Some legislators also included rules on the enforcement of an undertaking under Article 36(8) EIR 2015 (‘Local creditors may apply for suitable measures’).

German law addresses too the rules on jurisdiction in Article 36(7)-(9) EIR 2015 by assigning a competent German insolvency court or referring to the (foreign) court of main proceedings. There is no specific rule on a possible conflict in the content of decisions from the foreign and the local court. Following the general rules of procedural law, the former decision would prevail as far as it decides about a request (res judicata). French law allows local creditors of an establishment belonging to the debtor situated in the territory of another member state to object or to bring a request under the terms of Article 36(7)-(8) EIR 2015 the French courts in order to obtain adherence to the undertaking made by the insolvency practitioner, to ensure its compliance with the applicable law or to obtain any suitable measures/relief towards these ends. Any judgment of the court may be appealed by the IP, the debtor-in-possession, a petitioning creditor or the Public Prosecutor. Draft legislation in Italy allows that local creditors may apply to (i) the deputy judge of the main proceedings opened in Italy to require the insolvency practitioner in the main insolvency proceedings to take any suitable measures necessary to ensure compliance with the terms of the undertaking available under the law of the State of the opening of main insolvency proceedings under Article 36(8) EIR 2015, or (ii) the court which has jurisdiction considering the place where the establishment of the debtor is located to take provisional or protective measures to ensure compliance by the insolvency practitioner with the terms of the undertaking, in accordance with Article 36(9) EIR 2015. Orders issued upon requests of local creditors may be challenged in accordance to ordinary Italian rules applicable to insolvency proceedings. Both Finland and the Netherlands do not address the matter.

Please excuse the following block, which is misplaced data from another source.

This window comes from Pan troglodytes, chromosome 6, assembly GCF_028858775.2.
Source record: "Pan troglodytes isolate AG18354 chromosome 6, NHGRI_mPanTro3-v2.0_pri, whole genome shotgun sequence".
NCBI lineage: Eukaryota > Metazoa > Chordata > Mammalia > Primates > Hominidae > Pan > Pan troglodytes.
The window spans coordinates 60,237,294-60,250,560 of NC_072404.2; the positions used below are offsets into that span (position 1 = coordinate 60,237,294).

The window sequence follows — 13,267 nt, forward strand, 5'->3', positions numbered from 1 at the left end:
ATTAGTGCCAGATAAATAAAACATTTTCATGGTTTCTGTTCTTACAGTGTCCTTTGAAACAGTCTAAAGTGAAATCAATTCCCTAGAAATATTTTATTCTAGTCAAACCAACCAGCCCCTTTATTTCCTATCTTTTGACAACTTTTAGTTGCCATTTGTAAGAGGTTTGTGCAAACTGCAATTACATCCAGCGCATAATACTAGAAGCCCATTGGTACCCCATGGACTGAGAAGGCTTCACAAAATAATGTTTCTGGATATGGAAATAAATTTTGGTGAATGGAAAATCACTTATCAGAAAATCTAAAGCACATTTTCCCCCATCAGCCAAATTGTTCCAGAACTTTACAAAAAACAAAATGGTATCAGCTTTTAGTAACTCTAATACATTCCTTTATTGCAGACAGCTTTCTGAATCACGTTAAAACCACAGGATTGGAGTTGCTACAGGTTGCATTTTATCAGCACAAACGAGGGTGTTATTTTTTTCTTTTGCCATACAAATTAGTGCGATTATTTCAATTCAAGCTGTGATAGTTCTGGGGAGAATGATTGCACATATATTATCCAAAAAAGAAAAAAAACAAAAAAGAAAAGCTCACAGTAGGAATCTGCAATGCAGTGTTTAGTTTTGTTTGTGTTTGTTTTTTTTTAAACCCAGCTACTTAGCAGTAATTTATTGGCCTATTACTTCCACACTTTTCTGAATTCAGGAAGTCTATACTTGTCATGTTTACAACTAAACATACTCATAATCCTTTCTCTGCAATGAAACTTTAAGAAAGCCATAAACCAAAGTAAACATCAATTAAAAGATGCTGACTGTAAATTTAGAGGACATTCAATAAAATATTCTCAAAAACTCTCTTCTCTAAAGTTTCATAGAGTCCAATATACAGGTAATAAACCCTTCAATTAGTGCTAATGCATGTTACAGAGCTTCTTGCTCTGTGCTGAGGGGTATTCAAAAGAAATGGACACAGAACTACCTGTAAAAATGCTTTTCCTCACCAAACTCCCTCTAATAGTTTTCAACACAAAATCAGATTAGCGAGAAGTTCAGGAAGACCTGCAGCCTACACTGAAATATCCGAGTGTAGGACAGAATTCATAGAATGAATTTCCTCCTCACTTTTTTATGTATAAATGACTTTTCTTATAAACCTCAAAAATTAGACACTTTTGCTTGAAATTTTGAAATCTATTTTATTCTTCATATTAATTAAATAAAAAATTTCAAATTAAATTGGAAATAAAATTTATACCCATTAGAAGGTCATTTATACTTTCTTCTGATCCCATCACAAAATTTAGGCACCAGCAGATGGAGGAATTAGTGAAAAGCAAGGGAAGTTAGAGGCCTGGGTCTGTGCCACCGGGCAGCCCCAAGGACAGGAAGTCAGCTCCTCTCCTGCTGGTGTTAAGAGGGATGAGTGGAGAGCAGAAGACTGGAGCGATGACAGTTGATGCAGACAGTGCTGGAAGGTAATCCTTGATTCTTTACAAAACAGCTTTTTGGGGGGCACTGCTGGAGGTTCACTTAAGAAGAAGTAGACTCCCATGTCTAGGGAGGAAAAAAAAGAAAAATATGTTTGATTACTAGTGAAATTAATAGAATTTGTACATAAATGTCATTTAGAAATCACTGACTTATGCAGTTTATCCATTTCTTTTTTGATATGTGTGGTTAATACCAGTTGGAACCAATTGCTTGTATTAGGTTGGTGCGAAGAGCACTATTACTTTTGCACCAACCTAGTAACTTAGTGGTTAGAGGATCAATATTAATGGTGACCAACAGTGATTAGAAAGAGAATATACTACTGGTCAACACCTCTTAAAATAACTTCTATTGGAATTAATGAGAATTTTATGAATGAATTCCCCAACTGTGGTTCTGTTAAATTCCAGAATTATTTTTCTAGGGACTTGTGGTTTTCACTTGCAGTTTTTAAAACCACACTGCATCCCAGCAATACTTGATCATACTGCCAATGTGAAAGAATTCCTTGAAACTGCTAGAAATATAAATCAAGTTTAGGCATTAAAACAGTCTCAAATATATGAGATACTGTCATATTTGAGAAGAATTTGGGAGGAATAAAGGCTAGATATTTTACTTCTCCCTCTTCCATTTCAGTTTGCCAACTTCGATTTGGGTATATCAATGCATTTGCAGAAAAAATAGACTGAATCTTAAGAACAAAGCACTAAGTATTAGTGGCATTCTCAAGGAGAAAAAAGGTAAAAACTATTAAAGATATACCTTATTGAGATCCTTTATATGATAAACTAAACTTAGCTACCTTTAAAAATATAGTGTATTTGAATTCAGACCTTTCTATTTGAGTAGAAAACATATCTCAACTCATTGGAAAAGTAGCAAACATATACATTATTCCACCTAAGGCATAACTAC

In the survey domestic responses from the countries mentioned have been assessed, relating to (i) the international jurisdiction of a court in a member state to open insolvency proceedings and the choice of law (or: private international law) provisions; (ii) the (automatic) recognition of these proceedings in other member states; (iii) the duties for insolvency practitioners and courts to cooperate and to communicate with each other in cross-border insolvency matters; and (iv) the specific system for insolvency proceedings of members of a group of companies. From the survey, it follows that legislators in member states are rather reserved when drafting legislation to realise the recast Insolvency Regulation. If member states provide for domestic legislation, significant variations can be seen. Some legislators assess that the provisions under the EIR 2015 are rather complete, leaving little or no room for supplemental national rules. Others, however, prefer to explain the decision-making processes and the venues of courts to hear and decide remedies found in the Regulation. As a consequence, the study calls on national legislators in EU member states to review their assessment, or to initiate assessment, and to better coordinate efforts in order to (i) prevent unnecessary confusing differences; (ii) save costs, precious court time (procedural battles in court) and effort (delay and costs of litigation) in finding these out; and (iii) encourage/strengthen effective and efficient national (procedural and substantive) rules to realise the Insolvency Regulation (Recast). The European Commission is invited to promote coordinated efforts in the realisation of the EU Insolvency Regulation in Member States, by taking appropriate initiatives, such as the creation of a body of knowledge to support Member States, the preparation of best practices in aligning these efforts, as well as ensuring coherence and efficiency by professional and dedicated staff support.

The full Report is available as the Conference of European Restructuring and Insolvency Law (CERIL)’s Report 2018-01 on CERIL’s website, see For CERIL, see also